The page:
Friday, July 25, 2003

A Good Day

My friend John is an educator. I call him that because the term 'teacher' seems inadequate in his case, although he's proud of that title too. I haven't known him all that long, but every time we talk he just amazes me with what he accomplishes.

Today I visited a school where he's set up a program called TEMS, for Technology, Engineering, Mathematics, and Science that runs over the summer for economically disadvantaged kids. Basically, these kids are exposed to as much career information as possible during the weeks of the program, including several field trips, a job-shadowing program, and many guest speakers. They also do lots of hands-on projects like robotics, environmental science, and marine studies.

There were (I think) four teachers and one 'administrator' for around 60 kids, so the personalized instruction is intense. The kids have to volunteer and be recommended by their teachers during the year, and come from several local schools around the district - free of charge. They're pretty proud of the program, and so is the school district, because the GPA's of these kids has increased significantly after taking part in it.

John invited me to help with the students doing a rocket launch. We (Rachael came along to help too) arrived bright and early (Rachael's prefix for that phrase is 'way too') and met all of the teachers. I could only stay until noon, because I had something to take care of at work that I couldn't let slide all weekend. Next thing I know, they'd completely rearranged the schedule around mine, and I'm being led into the cafeteria to talk to everyone about "A Career in Computers".

Huh? How'd that happen?

I quickly mentally dusted off an old presentation from my kids elementary school Career Day and talked for about 15 minutes, and then spent 15 minutes answering some very good questions. Afterwards, Rachael critiqued me by saying she'd seen worse. Wow, thanks sweetie.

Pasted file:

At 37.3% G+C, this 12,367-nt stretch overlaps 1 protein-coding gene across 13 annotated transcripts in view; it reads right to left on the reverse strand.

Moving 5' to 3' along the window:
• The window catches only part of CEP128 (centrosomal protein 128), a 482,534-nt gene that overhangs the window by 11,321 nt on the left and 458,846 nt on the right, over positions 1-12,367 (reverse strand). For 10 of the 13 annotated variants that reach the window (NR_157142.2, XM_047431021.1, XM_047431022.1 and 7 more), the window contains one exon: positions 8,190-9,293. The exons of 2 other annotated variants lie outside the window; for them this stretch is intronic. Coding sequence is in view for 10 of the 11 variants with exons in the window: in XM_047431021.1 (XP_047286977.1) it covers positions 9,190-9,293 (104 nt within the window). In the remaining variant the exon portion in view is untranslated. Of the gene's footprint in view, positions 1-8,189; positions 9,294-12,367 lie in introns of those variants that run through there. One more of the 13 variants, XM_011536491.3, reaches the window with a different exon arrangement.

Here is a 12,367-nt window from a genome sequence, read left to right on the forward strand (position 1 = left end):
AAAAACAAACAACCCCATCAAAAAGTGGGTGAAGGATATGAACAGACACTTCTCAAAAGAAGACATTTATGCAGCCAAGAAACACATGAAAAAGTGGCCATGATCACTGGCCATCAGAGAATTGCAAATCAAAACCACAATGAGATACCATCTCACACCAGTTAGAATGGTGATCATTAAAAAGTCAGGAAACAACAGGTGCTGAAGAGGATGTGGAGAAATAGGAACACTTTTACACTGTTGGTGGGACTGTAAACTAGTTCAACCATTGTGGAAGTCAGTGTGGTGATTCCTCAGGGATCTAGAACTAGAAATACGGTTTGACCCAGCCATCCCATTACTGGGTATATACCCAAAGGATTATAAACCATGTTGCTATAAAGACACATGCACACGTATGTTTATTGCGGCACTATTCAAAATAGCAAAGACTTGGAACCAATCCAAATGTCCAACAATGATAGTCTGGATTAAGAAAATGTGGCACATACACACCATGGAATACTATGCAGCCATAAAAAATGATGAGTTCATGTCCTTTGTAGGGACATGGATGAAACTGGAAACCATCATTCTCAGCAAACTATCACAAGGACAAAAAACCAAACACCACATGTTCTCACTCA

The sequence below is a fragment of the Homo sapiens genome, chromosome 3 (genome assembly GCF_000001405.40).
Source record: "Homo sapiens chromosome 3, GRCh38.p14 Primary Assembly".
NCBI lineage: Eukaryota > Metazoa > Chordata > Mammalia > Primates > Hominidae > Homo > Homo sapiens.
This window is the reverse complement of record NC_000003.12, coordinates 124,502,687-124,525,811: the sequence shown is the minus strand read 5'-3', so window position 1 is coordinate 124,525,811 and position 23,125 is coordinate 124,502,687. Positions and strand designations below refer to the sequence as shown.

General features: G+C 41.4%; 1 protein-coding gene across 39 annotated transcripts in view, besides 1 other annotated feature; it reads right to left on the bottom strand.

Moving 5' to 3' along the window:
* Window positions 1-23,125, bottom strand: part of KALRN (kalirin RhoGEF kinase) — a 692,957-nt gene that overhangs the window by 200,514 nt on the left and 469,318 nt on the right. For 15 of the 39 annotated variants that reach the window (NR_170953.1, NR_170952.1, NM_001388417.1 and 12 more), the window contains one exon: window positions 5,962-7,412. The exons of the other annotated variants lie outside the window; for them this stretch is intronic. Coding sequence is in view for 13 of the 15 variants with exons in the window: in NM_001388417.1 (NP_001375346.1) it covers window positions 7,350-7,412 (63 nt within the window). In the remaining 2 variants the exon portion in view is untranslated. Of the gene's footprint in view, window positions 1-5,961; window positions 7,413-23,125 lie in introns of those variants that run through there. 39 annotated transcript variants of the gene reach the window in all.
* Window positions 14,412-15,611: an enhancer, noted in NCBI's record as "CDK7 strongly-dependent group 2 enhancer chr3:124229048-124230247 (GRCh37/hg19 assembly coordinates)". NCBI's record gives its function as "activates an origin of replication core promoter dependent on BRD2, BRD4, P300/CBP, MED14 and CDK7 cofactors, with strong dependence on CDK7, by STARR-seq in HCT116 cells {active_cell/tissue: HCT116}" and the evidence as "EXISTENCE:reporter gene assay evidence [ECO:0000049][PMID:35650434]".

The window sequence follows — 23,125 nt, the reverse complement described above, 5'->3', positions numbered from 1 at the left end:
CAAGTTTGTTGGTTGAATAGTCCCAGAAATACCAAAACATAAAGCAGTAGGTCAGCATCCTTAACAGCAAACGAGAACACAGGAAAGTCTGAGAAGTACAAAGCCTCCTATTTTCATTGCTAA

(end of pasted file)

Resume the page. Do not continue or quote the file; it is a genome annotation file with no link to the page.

Next came three rotating classroom sessions on rocketry. Same kids, just broken into thirds (the entire group, not individual children - ick). A quick few minutes talking about Newton and physics, Wallops Island and answering more questions. Mostly "how high can it go?"* and "can we launch a frog?"**.

We'd brought three rockets; one that deploys helicopter blades at apogee and rotors down, one biplane that ascends like a rocket and then glides back to earth, and a goofy little UFO type saucer. We picked these because they were least like what people think of when they hear the word 'rocket'.

Next came a short building session. Their rockets weren't ready to fly because the robotics projects took longer than expected. Rachael and I pitched in, helping the kids attach fins and showing them how to fold the parachutes and such. They're going to finish up their rockets next week and have their own day launching.

Finally, we went out and launched one of our three rockets in the school field. We had fun, everyone seemed suitably impressed, and then we did it all over again twice more with the other two groups of kids.

(Rachael's critique: I got better with each session. I assume that by the last one, I didn't suck.)

Some day, when I have totally and completely burned out in the computer field, I'd like to become a teacher. I've come to appreciate just how hard they work and how much more there is to it than just standing in front of a class and talking. No way do they get paid enough. Not even close.

Back to the day. Rachael and I said our goodbyes, grabbed some lunch, and headed to my workplace. I finished up the stuff in the "couldn't wait" pile and we headed home. I mowed the front yard while Rachael picked up in the back so we can have a fire tonight if we feel like it.

All in all, it was just a very cool day. And after everyone goes to bed tonight, I think I'll watch The Evil Dead.

* How high can it go? We brought low-flying models today because of the small field. Our highest flying rocket will reach a mile.

** Can we launch a frog? We don't, mainly because there's nothing we could learn from launching a frog in a rocket that we couldn't learn easier and better on the ground. I'm not a PETA-freak, but I don't believe in casual cruelty to animals either. And no, I don't consider killing them to eat them to be casual cruelty, I am definitely a carnivore.